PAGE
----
In 1912, the fiery evangelical preacher Billy Sunday delivered a sermon in which he famously declared that “when the consensus of scholarship says one thing and the Word of God another, the consensus of scholarship can go plumb to hell for all I care.” Sunday was preaching at the beginning of the turbulent period in American religious history known as the Modernist/Fundamentalist debates. A key component of these debates was the extent to which critical scholarship could have anything valuable to say about the the Bible, the origins of human life, or the nature of God.

Those on the other side of the debate (the so-called “Modernists”) argued that the findings of scientific and literary analysis could not simply be set aside in favor of a traditional dogma. On their view, religious traditions needed to be healthily engaged with the findings of science even if this meant revising longstanding and deeply held beliefs. This is just one example of dozens in the history of Christianity, Judaism, and Islam in which the current findings of science and scholarship clashed with the received teachings of a religious tradition.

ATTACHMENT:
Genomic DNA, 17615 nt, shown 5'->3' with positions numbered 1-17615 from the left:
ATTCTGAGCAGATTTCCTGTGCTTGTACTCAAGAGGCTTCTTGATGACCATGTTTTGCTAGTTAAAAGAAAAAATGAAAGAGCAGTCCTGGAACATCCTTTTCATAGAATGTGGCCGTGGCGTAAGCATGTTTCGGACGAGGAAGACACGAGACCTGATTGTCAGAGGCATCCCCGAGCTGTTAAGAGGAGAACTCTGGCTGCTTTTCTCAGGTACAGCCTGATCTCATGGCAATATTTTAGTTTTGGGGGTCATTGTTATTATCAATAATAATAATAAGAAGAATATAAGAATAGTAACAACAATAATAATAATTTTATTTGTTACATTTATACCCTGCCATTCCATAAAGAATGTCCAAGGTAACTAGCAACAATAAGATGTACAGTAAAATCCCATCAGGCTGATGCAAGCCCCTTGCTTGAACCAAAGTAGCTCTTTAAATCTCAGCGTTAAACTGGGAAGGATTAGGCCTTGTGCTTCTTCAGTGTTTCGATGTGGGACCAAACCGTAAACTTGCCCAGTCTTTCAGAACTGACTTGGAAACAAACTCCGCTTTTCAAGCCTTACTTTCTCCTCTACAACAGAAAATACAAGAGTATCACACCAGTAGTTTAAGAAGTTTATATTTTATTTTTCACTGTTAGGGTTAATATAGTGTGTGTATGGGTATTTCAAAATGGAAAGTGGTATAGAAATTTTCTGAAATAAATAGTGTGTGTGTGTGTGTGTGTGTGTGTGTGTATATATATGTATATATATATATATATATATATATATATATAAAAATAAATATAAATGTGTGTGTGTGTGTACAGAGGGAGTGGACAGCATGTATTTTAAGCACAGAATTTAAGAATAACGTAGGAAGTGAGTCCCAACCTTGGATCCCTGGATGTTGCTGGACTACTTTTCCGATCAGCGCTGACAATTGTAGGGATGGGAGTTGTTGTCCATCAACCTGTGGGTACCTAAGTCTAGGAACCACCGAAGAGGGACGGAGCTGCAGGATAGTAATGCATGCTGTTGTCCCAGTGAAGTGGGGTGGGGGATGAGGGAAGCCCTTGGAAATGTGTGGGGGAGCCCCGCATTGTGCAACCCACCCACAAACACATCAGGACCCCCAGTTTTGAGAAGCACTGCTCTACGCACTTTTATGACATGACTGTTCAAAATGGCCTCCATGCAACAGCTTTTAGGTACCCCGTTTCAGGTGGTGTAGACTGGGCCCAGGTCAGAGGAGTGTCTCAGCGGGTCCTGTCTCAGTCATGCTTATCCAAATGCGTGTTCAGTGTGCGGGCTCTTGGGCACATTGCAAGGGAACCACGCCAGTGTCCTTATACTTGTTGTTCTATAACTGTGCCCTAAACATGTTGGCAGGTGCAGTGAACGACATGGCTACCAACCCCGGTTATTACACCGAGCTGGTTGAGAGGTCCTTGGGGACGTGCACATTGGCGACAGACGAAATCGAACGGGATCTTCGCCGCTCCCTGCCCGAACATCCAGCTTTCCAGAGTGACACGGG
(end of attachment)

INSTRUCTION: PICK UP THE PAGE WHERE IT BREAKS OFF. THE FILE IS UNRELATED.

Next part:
Mormonism is no different in this regard. Despite its relative youth, the tradition has seen its fair share of provocative episodes related to the tensions between faith, reason, science, and revelation. Examples include the very public debates between B.H. Roberts and Joseph Fielding Smith, the debates surrounding the so-called “New Mormon History” (and the work of Leonard Arrington), and the most recent debates surrounding the reorganization and shift in direction of the Maxwell Institute at Brigham Young University.